[32] X. Zhao, B. Wang and H. Liu, “Modeling the Submarine Mass Failure Induced Tsunamis by Boussinesq Equations,” Journal of Asian Earth Sciences, Vol. 36, No. 4, 2009, pp. 47-55.

[33] H. Benioff and F. Pess, “Progress Report on Long Period Seismographs,” Geophysical Journal International, Vol. 1, No. 3, 1958, pp. 208-215.

[34] H. Kanamori and G. S. Stewart, “A Slowly Earthquake,” Physics of the Earth and Planetary Interiors, Vol. 18, No. 3, 1972, pp. 167-175.

[35] P. G. Silver and T. H. Jordan, “Total-Moment Spectra of Fourteen Large Earthquakes,” Journal of Geophysical Re- search, Vol. 88, No. B4, 1983, pp. 3273-3293.

[36] A. Hayir, “Ocean Depth Effects on Tsunami Amplitudes Used in Source Models in Linearized Shallow-Water Wave Theory,” Ocean Engineering, Vol. 31, No. 3-4, 2004, pp. 353-361.

[1] A. Ben-Menahem and M. Rosenman, “Amplitude Pat- terns of Tsunami Waves from Submarine Earthquakes,” Journal of Geophysical Research, Vol. 77, No. 17, 1972, pp. 3097-3128.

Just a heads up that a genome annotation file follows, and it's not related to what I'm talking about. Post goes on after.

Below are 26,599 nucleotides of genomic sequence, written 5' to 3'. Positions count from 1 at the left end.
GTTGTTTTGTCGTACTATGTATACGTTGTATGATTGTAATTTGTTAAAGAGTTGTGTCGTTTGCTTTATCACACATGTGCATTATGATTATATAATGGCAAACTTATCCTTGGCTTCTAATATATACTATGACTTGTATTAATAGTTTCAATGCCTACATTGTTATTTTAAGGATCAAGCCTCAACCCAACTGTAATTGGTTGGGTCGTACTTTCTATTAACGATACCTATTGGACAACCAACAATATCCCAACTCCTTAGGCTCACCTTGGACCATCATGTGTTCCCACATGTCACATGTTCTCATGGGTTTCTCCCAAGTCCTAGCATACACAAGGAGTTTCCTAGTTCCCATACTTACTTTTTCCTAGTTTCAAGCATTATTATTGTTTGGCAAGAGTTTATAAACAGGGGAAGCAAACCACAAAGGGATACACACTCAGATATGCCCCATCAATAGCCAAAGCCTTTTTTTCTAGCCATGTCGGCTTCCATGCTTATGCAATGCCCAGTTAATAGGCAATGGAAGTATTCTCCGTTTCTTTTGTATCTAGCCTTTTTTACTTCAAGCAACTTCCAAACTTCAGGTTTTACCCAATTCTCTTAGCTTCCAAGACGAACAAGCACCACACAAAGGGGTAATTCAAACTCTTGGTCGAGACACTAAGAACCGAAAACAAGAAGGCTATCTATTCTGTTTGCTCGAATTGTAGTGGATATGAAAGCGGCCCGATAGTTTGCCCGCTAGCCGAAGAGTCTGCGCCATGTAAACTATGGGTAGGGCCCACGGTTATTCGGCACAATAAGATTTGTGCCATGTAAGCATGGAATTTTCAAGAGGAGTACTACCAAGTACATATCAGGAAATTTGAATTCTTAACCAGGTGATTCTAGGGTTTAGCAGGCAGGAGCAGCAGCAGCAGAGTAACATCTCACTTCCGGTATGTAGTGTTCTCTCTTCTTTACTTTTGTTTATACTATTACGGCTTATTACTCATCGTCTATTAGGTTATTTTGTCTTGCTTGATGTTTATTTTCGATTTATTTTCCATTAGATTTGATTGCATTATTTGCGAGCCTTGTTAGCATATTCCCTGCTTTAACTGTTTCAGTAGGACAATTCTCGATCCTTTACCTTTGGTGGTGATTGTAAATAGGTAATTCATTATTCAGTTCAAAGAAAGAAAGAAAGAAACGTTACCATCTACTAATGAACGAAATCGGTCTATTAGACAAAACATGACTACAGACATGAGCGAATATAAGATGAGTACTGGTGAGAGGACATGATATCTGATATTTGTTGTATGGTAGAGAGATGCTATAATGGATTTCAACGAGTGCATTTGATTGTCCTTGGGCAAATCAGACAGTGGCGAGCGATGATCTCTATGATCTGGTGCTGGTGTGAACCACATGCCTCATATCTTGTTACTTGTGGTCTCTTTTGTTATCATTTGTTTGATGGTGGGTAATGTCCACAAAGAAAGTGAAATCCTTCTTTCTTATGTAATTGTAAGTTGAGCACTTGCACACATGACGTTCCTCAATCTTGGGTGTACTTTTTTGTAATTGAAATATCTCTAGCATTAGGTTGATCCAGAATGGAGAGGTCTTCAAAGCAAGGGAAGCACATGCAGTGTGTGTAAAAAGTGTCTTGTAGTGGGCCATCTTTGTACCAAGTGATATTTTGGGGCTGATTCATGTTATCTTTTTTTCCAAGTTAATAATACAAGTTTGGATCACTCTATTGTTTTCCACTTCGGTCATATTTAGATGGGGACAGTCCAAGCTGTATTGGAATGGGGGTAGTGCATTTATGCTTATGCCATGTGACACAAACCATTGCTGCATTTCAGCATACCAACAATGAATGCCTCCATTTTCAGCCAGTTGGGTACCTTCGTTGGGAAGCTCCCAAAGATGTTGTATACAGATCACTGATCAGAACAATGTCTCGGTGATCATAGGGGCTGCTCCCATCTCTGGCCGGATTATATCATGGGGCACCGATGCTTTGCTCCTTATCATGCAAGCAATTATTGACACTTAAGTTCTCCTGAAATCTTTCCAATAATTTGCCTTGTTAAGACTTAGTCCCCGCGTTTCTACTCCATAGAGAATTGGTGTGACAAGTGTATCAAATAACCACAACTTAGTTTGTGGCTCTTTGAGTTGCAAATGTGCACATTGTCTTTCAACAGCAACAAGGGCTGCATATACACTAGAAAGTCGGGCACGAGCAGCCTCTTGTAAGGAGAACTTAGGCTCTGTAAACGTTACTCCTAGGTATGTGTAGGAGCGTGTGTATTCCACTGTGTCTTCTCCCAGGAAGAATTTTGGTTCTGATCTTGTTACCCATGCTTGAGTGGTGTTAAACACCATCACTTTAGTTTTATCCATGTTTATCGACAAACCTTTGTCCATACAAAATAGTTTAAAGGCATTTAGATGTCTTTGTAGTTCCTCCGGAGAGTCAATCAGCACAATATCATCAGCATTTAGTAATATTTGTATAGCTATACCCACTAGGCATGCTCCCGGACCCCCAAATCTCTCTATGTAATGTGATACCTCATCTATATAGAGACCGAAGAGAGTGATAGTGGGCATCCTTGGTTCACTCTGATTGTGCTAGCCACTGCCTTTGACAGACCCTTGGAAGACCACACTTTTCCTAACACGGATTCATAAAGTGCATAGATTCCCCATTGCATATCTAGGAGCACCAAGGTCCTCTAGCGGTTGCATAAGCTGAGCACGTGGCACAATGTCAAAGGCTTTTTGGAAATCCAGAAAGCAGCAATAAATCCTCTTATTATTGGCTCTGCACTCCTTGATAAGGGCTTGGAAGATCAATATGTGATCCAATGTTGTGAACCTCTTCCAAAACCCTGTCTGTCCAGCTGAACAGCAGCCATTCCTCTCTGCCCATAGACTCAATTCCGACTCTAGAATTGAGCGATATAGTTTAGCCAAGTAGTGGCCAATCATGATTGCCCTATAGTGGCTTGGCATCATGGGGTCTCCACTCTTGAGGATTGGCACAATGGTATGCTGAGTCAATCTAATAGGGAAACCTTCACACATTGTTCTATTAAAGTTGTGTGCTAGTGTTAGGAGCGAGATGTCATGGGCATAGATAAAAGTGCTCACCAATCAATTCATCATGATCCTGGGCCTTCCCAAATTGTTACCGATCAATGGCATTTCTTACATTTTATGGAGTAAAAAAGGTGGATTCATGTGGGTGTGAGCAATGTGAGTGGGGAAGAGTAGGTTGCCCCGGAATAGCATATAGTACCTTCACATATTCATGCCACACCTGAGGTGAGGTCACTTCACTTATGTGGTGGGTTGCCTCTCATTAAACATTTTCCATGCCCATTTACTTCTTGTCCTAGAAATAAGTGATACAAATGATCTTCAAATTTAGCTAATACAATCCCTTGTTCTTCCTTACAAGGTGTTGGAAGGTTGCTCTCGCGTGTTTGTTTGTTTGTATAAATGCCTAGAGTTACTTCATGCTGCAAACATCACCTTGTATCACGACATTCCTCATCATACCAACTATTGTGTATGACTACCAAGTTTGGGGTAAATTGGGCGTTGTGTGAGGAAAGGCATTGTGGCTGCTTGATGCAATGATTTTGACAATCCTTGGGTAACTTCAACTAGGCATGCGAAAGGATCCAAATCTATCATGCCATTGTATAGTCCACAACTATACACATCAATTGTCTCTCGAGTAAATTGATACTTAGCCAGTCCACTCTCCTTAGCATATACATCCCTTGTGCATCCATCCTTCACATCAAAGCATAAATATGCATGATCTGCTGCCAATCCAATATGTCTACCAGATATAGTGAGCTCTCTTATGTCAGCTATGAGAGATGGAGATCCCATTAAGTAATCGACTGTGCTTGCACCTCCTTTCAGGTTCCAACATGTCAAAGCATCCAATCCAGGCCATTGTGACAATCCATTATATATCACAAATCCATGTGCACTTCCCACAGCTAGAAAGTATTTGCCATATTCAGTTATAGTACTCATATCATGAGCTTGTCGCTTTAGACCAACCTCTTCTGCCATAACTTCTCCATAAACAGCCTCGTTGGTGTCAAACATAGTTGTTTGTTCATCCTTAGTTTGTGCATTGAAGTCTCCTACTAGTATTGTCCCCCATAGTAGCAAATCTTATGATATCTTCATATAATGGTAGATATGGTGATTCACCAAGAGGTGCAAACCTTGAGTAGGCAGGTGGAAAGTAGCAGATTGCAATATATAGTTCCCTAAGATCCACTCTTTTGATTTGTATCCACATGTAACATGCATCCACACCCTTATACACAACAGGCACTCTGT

[2] E. O. Tuck and L. S. Hwang, “Long Wave Generation on a Sloping Beach,” Journal of Fluid Mechanics, Vol. 51, No. 3, pp. 449-461, 1972.

[3] C. E. Synolakis and E. N. Bernard, “Tsunami Science Be-fore and Beyond Boxing Day 2004 Phil.,” Philosophi-cal Transactions of the Royal Society of London A, Vol. 364, No. 1845, 2006, pp. 2231-2265.

[4] J. R. Houston and A. W. Garcia, “Type 16 Flood Insurance Study,” Usace Waterways Experiment Station Report, No. H-74-3, Vicksburg, 1974.

[5] S. Tinti and E. Bortolucci, “Analytical Investigation on Tsunamis Generated by Submarine Slides,” Annali Di Geofisica, Vol. 43, No. 3, 2000, pp. 519-536.

[6] D. Dutykh, F. Dias and Y. Kervella, “Linear Theory of Wave Generation by a Moving Bottom,” Comptes Rendus Mathematique, Vol. 343, No. 7, 2006, pp. 499-504.

[7] R. Takahasi and T. Hatori, “A Model Experiment on the Tsunami Generation from a Bottom Deformation Area of Elliptic Shape,” Bulletin Earthquake Research Institute, Tokyo University, Vol. 40, 1962, pp. 873-883.

[8] R. Takahasi, “On Some Model Experiments on Tsunami Generation,” International Union of Geodesy and Geo- physics, Vol. 24, 1963, pp. 235-248.

[9] Y. Okada, “Surface Deformation Due to Shear and Tensile Faults in a Half Space,” Bulletin of the Seismological So- ciety of America, Vol. 75, No. 4, 1985, pp. 1135-1154.

[10] K. Nakamura, “On the Waves Caused by the Deformation of the Bottom of the Sea I.,” Science Reports of the Tohoku University, Vol. 5, 1953, pp. 167-176.